September 29, 2022 | 13:41
How Much Pain, Mr. Powell?
How Much Pain, Mr. Powell?
“Reducing inflation is likely to… bring some pain to households and businesses.” — Fed Chair Powell, August 26, 2022
“There ain’t no easy way out.” — Tom Petty, 1989
If there was any doubt about the Fed Chair’s resolve to restore price stability even at the cost of an agonizing recession, it was laid to rest at his Jackson Hole speech in August and more recently affirmed at the press conference following an unprecedented third straight 75 bp rate increase. Even after the most aggressive course of tightening in decades (300 bps in six months), Powell isn’t backing down, claiming “We will keep at it until we are confident the job is done”. Simply put, it’s not a question of whether inflation will return to target; only the amount of pain that will be needed for it to do so. In this article, we address one major source of suffering: how high the jobless rate will need to go to restore price stability.
The Fed’s mission is clear-cut: reduce core inflation from a four-decade high of 4.7% (based on an average of three measures) to 2% (Chart 1). To do this, it will need help from two key drivers of inflation that it has no direct control over, commodity prices and supply chains; and two that it can influence, wages and rents. Led by a downturn in oil, resource prices (CRB spot index) have retraced their post-war spike and are now little changed from a year ago. Supply chain pressures have also eased according to the New York Fed’s measure, though they remain problematic due to the war in Ukraine and pandemic restrictions in China. The Dallas Fed found that roughly half of the rise in inflation during the pandemic was caused by global supply disruptions; so any further improvement here would help.
By clobbering a pricey housing market with rate hikes, the Fed has already taken a major step toward getting rent growth under control. However, low vacancy rates and the high cost of owning a home suggest it will take time before rent increases normalize from multi-decade highs of around 6% y/y (Chart 2). With rents accounting for 15% of personal expenditures, a moderation here would go partway to restoring price stability.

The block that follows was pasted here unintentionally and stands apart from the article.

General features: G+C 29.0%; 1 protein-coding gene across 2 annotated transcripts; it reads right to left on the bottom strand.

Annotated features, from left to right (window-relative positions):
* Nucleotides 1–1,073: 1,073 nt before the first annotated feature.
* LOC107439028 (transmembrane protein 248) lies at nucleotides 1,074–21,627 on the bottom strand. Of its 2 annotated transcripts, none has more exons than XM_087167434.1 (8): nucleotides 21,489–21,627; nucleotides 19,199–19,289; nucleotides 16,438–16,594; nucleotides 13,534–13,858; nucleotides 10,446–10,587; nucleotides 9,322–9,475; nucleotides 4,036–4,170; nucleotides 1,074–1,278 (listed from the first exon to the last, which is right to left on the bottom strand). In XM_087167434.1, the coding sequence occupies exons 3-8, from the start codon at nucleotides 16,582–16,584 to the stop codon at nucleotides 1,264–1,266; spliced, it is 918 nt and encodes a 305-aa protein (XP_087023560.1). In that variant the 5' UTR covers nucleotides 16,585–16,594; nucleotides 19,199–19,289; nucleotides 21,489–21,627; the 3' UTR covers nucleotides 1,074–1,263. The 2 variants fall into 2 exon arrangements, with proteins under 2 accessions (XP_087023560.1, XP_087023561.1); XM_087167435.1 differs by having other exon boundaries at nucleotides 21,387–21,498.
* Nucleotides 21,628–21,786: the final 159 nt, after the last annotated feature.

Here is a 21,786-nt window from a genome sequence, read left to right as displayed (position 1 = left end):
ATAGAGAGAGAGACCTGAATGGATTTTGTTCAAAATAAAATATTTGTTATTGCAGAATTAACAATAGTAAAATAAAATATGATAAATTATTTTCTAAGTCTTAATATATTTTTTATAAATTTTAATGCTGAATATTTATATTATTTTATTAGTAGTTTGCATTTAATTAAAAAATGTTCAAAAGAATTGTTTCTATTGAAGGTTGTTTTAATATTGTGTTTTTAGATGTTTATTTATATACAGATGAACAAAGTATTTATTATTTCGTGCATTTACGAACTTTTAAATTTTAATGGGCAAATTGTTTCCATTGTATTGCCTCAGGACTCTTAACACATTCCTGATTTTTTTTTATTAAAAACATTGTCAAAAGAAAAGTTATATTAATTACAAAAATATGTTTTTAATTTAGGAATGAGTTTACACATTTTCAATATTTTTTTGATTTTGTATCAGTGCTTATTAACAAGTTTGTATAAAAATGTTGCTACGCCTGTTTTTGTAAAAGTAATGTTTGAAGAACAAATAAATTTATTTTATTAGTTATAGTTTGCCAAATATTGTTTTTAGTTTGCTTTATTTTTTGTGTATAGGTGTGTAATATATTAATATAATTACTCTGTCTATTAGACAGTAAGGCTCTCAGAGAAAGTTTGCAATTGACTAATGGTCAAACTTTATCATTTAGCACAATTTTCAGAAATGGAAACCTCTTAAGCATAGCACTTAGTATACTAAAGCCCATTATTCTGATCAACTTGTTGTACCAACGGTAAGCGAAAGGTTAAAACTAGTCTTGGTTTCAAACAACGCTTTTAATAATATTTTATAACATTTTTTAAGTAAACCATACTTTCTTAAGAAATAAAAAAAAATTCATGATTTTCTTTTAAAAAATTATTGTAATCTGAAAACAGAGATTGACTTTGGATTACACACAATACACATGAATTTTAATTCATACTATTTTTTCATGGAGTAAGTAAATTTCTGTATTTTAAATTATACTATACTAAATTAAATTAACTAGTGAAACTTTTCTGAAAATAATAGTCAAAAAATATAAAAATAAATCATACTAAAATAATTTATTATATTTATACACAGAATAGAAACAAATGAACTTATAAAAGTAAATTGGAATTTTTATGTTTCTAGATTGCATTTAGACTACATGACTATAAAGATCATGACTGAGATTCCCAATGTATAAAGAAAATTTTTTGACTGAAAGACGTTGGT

But the road to full price stability ultimately travels through the labour market. Powell left little doubt that an “out of balance” job market was in his crosshairs. Personal income continues to run hot, fanning demand and prices, with the salary component leaping 10% y/y in July due to solid gains in payrolls and pay. For inflation to return to the target, annual wage growth will likely need to fall to 3½% from 6%, across the average of four measures (Chart 3). If productivity also picks up to a more normal 1½% rate, trend growth in unit labour costs should then moderate to 2% from around 5% (Chart 4). Ever since the Fed informally adopted a 2% target in the mid-1990s (formalized in 2012), it’s been rare for core inflation to stay above the target unless unit labour costs were also rising faster than 2%. That’s largely because they account for the bulk of a business’s expenses.
Historically, to reduce growth in wages or prices by 1 ppt often required lowering economic activity by about 2% relative to potential. Assuming this “sacrifice ratio” still holds, a 2½ ppts decline in wage growth and core inflation today would require that economic growth cumulatively run 5 ppts below potential growth for a period of time. With long-run potential running near 2%, this could involve a 3% decline in real GDP in one year (i.e., a standard recession), no growth for 2½ years, or some other combination of weakness and time. The required decline could be smaller if productivity improves, thus raising potential growth; or, if supply chains progress more quickly, thus lowering inflation.